UnNews:NYC cracks down on strays, introduces fleet of 'dog sweepers'

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14 August 2008

A state-of-the-art dog sweeping machine is seen here.

NEW YORK, New York - Mayor Michael 'Bloodbath' Bloomberg today initiated his latest plan in a ridiculously complex scheme to "clean up the streets of Manhattan." In this phase, the packs of stray dogs that have been plaguing residents of the City That Rarely Sleeps will be rounded up quickly and efficiently, in the least humane way possible. A fleet of two dozen 'dog sweepers' (nicknamed Bear 1 through 24) hit city streets last night amid praise, protest, and much barking and yelping. Essentially larger versions of street sweepers, each vehicle is capable of scooping up and eliminating over fifty dogs per night. When asked why such drastic actions were being taken, a Mayor's Office aide said, "People are afraid to leave their houses for fear of being attacked, or sniffed excessively. Firefighters are unable to approach fire hydrants because of the smell. Newspaper delivery casualties are up nine thousand percent. Desperate times call for desperate measures."

The drastic action recalls the other 'phases' of Bloomberg's master plan, including rounding up the homeless and transporting them in trucks to empty lots in New Jersey, then spinning them around so they wouldn't be able to find their way back to New York (the indigent have an astonishing sense of direction). When asked why the fleet's vehicles were named after bears, one engineer on the project said, "well, we named the mouse elimination vehicles after cats, but dogs don't really have any natural enemies, so we were stumped. But then someone thought, 'why not bears? A bear could totally mess up a dog.' It seemed like a solid idea." Due to the unflinchingly rigid dog-sweeping schedules, pet owners are advised to bring their dogs inside well before nightfall, lest they suffer a cruel, automated death.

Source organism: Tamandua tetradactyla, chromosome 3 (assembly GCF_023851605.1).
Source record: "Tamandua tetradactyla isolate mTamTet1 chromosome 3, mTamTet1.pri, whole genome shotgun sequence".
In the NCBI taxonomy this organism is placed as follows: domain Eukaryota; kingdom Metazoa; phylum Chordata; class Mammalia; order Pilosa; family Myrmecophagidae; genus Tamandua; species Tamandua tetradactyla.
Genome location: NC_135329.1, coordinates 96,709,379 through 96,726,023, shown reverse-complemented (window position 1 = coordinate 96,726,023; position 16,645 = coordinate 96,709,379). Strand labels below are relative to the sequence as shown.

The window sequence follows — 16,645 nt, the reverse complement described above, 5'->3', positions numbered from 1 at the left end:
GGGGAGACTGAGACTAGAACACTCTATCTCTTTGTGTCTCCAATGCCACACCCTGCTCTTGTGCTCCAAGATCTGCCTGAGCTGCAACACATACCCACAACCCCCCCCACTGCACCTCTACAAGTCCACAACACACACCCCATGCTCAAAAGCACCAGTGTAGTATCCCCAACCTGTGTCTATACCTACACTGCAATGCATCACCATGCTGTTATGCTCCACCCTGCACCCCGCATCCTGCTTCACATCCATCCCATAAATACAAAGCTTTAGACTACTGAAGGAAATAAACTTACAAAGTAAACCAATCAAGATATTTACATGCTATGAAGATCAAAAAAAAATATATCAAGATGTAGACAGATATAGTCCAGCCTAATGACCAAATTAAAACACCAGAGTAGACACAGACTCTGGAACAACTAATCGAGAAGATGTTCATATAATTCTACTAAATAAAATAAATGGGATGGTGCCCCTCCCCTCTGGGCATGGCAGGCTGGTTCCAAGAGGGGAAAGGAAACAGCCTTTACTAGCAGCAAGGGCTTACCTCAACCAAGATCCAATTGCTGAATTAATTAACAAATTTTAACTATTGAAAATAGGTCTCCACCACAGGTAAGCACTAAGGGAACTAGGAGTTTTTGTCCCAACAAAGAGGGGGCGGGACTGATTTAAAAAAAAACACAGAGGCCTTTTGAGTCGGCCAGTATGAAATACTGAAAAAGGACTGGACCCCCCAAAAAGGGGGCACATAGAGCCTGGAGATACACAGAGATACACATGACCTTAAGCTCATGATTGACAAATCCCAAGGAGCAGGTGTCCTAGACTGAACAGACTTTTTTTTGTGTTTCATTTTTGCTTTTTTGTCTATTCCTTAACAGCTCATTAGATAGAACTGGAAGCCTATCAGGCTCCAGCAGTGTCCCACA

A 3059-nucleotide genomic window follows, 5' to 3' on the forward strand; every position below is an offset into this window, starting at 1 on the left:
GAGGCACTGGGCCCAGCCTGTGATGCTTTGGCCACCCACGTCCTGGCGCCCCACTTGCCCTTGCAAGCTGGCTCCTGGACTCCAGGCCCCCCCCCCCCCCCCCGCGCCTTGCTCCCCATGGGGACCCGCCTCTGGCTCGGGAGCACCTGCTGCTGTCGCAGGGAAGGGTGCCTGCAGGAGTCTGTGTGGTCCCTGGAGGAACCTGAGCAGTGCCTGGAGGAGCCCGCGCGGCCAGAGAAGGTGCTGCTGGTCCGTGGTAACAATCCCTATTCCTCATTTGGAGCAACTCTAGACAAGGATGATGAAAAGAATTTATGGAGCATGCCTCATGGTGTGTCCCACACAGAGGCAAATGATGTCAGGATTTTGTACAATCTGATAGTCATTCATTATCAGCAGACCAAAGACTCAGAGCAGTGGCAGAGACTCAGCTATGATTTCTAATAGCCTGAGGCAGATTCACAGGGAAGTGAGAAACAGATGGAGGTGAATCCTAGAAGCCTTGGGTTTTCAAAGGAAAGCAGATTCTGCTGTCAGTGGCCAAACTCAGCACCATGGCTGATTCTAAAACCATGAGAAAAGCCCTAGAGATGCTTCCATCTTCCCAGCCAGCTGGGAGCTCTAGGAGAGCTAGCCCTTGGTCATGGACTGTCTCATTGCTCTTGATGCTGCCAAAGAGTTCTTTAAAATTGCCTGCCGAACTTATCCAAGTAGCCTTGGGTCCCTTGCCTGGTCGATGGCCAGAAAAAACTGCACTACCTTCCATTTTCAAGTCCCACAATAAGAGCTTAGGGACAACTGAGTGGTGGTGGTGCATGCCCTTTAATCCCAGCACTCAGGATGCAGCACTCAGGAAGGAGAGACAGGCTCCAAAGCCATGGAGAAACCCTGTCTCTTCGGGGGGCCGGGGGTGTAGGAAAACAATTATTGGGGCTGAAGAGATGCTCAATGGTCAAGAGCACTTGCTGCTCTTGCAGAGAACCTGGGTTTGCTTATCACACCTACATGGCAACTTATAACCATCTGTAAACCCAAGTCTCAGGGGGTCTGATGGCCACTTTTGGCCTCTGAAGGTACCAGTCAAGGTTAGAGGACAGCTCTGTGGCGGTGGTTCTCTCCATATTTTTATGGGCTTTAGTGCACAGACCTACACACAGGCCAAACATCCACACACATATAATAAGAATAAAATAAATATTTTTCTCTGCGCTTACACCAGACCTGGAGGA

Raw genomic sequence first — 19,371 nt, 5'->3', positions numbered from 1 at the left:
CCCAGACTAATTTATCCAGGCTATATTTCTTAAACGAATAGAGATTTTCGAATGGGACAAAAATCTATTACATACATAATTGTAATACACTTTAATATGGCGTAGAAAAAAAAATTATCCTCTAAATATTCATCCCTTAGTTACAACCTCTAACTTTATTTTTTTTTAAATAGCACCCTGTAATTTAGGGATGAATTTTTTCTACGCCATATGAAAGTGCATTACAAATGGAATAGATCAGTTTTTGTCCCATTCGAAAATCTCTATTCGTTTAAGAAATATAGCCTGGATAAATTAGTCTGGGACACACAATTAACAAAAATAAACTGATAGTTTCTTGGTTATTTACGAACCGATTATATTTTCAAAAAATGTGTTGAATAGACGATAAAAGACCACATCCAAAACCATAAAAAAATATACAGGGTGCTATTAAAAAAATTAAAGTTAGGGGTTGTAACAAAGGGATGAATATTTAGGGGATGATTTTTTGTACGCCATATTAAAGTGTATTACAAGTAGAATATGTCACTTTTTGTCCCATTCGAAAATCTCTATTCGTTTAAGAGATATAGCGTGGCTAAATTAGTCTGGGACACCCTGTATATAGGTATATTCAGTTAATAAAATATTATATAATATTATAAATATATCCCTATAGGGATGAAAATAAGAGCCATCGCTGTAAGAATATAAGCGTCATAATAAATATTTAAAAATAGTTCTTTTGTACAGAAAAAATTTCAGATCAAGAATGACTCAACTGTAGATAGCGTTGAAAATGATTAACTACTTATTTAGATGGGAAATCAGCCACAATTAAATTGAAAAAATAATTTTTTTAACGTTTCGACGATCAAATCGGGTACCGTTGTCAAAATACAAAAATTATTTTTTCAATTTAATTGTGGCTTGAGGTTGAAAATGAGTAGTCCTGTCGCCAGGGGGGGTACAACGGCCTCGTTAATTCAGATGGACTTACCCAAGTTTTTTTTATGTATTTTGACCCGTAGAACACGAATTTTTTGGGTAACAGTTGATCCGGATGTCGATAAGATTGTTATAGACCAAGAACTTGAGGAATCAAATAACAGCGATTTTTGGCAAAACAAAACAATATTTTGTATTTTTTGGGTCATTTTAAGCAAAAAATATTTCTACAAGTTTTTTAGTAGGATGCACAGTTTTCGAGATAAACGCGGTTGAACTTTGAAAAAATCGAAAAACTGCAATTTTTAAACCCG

Incidents such as a stray dog winning the NYC marathon in 2007 have caused the Mayor's Office to take action.

The initiation of the plan has caused some public outrage, mostly from those nutbags who think that feeding rice to birds in order to watch them explode is somehow cruel. Promising a massive rally, the New York Society for the Protection and Wellbeing of Harmless and Semi-Harmless Animals showed up in force, with all nine members standing outside the Mayor's Office this morning. Some held signs saying things such as 'Strays are people too!' and 'Make love, not mechanized canine destruction units!' However, all of the protesters were quickly arrested, since yet another phase of Bloomberg's crackdown involved the suspension of certain First Amendment Rights such as the right to protest and the right to wear silly hats. When it was mentioned that the vast amount of dogs clogging city streets may be the result of the Mayor's Office's 2003 plan, which involved hundreds of dogs being released in Manhattan to control the massive cat population, Bloomberg said, "well, you don't see any cats around, do you?"